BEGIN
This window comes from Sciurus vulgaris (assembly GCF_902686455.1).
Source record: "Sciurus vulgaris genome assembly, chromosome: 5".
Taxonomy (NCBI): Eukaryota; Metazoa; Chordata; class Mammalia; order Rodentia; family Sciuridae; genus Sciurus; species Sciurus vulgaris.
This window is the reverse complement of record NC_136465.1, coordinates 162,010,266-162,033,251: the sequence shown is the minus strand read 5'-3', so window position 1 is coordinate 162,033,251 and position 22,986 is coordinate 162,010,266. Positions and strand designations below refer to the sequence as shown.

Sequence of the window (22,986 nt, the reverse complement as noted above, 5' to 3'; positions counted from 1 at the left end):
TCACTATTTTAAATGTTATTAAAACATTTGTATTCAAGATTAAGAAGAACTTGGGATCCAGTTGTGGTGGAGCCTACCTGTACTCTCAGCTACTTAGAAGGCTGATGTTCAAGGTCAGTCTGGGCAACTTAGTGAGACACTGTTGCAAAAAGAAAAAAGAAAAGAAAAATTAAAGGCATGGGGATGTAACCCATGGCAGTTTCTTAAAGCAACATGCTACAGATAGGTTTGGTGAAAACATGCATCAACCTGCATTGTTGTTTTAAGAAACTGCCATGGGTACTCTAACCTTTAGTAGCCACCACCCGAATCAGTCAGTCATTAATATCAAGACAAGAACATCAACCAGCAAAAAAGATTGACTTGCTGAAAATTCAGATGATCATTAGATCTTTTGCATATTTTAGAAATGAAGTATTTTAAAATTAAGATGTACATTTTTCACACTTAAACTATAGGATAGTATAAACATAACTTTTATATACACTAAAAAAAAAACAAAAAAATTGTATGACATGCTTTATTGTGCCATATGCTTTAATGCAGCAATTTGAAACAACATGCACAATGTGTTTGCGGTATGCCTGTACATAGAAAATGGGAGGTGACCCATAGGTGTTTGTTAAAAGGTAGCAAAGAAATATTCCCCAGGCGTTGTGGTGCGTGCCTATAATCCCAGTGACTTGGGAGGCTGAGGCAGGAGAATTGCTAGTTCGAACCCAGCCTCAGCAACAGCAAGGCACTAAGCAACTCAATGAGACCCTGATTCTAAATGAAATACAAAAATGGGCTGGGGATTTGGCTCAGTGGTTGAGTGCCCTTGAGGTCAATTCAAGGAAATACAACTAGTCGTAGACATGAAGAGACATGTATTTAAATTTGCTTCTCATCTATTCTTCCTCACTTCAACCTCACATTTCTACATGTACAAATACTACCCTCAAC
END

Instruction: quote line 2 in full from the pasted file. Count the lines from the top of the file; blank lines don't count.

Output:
Source record: "Sciurus vulgaris genome assembly, chromosome: 5".